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FTC Report on Internet of Things Confirms Growing Interest in Privacy and Security for Innovators
On January 27th, following a 4-1 vote, the Federal Trade Commission (FTC) issued an anticipated Staff Report on the Internet of Things: Privacy and Security in a Connected World (IoT). Growing out of a 2013 workshop and discussions with industry, academics, and consumer groups, the Report contains observations and recommendations for consumer-facing devices.
It also includes lists of security and privacy considerations and recommendations for industry as they develop and launch products and services.
The Report is not without controversy. Its “lengthy discussion of industry best practices and recommendations for broad-based privacy legislation” were criticized by Commissioner Wright, who dissented from the decision to publish. He argued that the recommendations were “without analytical support to establish the likelihood that those practices and recommendations, if adopted, would improve consumer welfare.”
Commissioner Olhausen concurred in the decision to issue the Report, but explained that she disagreed with, among other things, “the recommendation for baseline privacy legislation because I do not see the current need for such legislation.” She also has concerns about recommended data minimization principles that rely on the “precautionary principle.” She noted that the Report “misses the opportunity to explore fully the emerging tension between information technology (including IoT) and the FIPPs approach to protecting consumer privacy.”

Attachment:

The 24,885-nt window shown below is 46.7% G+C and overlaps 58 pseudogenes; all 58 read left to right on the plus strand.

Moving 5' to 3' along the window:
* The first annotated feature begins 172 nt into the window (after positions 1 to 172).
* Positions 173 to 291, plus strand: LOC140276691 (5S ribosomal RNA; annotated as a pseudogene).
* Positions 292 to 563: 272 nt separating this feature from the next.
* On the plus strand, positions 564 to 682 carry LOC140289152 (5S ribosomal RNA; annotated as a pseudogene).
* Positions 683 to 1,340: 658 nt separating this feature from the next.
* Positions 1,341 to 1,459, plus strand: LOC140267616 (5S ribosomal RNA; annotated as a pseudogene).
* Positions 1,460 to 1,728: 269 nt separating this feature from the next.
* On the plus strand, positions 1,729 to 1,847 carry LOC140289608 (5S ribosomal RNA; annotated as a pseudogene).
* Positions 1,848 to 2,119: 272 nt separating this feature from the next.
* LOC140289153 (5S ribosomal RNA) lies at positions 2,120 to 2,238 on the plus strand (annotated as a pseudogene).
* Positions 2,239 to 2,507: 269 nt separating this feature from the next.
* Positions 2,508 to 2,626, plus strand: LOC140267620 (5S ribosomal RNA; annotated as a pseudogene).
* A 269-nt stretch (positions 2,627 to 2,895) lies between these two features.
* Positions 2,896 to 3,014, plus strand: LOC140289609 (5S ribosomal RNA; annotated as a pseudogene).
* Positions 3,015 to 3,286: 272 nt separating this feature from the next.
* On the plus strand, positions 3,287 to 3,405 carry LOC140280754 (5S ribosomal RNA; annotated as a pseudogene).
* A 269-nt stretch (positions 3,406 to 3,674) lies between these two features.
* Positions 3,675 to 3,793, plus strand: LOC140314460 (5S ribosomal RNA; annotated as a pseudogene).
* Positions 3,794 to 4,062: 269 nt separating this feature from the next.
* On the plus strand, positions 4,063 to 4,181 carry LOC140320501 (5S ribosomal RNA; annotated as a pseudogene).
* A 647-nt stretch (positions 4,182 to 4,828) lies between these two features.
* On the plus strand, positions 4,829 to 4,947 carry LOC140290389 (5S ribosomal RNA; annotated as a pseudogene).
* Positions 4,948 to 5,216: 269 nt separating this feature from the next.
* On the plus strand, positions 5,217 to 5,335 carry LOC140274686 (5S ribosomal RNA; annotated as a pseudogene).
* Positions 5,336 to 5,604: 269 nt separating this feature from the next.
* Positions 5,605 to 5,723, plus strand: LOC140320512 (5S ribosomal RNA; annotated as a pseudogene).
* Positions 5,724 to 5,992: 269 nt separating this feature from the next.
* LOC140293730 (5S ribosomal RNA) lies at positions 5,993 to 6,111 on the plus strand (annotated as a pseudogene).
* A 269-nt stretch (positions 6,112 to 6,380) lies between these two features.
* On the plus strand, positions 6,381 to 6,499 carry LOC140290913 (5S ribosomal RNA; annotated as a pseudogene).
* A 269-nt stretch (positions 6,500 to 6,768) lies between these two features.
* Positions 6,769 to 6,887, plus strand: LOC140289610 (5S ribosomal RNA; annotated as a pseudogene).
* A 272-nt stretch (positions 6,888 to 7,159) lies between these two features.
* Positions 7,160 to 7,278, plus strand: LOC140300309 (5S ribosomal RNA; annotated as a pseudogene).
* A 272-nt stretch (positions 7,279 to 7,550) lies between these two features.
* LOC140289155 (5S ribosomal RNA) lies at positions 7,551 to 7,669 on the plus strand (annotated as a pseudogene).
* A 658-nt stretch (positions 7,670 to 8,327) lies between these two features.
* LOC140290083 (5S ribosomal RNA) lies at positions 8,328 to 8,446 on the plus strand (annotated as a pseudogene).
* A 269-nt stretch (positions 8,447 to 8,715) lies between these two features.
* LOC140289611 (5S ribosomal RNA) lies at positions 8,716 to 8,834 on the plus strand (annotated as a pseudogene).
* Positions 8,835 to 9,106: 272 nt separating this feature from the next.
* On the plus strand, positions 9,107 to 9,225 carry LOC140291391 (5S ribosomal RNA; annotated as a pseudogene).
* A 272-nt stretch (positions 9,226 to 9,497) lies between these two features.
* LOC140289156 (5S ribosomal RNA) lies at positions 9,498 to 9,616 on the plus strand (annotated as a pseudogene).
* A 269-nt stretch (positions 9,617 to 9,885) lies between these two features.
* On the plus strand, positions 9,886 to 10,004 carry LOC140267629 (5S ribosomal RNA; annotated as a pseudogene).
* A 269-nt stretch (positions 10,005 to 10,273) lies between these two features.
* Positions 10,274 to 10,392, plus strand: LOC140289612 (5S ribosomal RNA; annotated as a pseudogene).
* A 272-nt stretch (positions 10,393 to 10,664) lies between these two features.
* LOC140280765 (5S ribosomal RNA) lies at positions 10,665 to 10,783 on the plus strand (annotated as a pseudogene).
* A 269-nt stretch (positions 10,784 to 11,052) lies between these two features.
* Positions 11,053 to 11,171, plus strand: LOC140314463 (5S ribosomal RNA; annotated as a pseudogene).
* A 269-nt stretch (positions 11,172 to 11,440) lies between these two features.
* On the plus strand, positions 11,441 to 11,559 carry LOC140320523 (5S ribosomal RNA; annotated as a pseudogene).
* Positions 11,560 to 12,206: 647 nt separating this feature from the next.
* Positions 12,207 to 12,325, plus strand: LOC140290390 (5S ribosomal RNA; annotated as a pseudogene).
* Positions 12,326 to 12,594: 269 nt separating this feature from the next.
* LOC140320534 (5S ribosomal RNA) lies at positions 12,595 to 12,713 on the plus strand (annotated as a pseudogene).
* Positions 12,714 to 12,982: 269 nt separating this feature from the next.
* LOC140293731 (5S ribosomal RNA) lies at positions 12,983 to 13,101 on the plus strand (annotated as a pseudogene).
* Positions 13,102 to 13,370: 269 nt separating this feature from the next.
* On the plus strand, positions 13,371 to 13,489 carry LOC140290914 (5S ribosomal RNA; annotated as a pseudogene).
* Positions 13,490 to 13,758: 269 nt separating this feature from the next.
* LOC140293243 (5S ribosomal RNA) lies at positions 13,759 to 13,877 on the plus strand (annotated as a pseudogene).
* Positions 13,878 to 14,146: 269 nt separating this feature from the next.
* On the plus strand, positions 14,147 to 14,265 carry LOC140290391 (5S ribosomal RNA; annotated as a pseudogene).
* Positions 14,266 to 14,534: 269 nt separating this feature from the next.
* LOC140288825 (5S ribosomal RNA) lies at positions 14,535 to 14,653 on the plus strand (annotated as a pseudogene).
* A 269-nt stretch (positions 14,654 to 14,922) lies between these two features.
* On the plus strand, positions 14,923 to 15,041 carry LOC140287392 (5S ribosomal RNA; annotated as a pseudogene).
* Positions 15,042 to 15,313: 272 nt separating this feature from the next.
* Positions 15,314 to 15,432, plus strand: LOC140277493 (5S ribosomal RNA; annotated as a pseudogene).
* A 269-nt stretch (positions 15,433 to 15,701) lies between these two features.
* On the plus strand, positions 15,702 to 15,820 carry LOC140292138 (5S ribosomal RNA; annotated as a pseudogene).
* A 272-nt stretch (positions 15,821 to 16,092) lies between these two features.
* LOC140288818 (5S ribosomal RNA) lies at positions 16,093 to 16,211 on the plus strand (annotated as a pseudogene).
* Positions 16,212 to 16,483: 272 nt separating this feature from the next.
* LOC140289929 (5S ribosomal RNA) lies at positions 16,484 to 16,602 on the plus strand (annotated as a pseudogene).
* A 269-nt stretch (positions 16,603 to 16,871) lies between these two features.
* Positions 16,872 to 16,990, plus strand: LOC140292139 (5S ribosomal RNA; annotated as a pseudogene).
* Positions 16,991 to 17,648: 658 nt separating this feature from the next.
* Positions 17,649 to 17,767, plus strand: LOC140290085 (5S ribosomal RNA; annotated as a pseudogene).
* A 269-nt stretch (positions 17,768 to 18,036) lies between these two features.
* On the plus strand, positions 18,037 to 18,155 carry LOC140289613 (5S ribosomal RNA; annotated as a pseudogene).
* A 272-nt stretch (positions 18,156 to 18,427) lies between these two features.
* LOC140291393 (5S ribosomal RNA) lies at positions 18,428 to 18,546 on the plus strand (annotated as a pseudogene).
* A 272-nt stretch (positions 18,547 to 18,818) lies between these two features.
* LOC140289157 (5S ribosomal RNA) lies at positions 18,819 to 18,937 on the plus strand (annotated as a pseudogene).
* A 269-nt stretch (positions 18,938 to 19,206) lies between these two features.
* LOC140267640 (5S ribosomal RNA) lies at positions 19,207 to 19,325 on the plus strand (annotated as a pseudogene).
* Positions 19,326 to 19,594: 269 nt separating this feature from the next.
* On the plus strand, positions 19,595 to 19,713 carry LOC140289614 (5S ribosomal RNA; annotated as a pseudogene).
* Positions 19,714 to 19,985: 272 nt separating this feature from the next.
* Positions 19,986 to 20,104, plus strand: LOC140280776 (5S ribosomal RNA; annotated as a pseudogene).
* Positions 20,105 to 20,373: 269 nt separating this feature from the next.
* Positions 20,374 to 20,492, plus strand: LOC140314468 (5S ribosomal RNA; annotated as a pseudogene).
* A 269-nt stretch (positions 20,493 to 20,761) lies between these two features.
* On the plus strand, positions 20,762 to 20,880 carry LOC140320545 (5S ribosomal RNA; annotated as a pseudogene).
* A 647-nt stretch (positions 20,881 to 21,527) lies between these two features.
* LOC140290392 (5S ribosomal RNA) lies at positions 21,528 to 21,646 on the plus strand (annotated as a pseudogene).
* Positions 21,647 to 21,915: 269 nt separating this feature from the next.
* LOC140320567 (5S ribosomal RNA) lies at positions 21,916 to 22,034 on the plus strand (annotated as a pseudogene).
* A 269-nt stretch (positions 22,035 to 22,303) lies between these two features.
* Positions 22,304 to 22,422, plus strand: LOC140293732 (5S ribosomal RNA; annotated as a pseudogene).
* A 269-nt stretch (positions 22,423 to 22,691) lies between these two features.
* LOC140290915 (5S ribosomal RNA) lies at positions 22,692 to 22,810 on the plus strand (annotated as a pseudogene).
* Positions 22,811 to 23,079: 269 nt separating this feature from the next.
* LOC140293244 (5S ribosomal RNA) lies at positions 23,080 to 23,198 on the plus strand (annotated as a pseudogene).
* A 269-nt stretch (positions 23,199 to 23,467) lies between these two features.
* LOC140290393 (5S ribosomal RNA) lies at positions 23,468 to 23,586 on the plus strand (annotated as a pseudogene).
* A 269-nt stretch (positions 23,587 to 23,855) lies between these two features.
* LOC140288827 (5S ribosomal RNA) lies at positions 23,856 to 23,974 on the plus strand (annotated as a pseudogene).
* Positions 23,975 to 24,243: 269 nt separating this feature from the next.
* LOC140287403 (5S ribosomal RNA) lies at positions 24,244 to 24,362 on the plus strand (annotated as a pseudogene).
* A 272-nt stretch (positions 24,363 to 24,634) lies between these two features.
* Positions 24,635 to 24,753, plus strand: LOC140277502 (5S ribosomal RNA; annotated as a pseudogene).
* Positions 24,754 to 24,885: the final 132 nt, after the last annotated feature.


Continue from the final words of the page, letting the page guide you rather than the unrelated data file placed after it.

This Report signals to innovators, manufacturers, retailers, and consumers that law and policy will continue to pose a challenge, particularly in the face of shifting consumer expectations. Industry should closely study this report and be mindful of the FTC's assertive role in the IoT.
Innovation in IoT Poses Opportunities and Challenges
The Report observes that “The IoT explosion is already around us, in the form of wearable computers, smart health trackers, connected smoke detectors and light bulbs, and essentially any other Internet-connected device that isn't a mobile phone, tablet, or traditional computer.”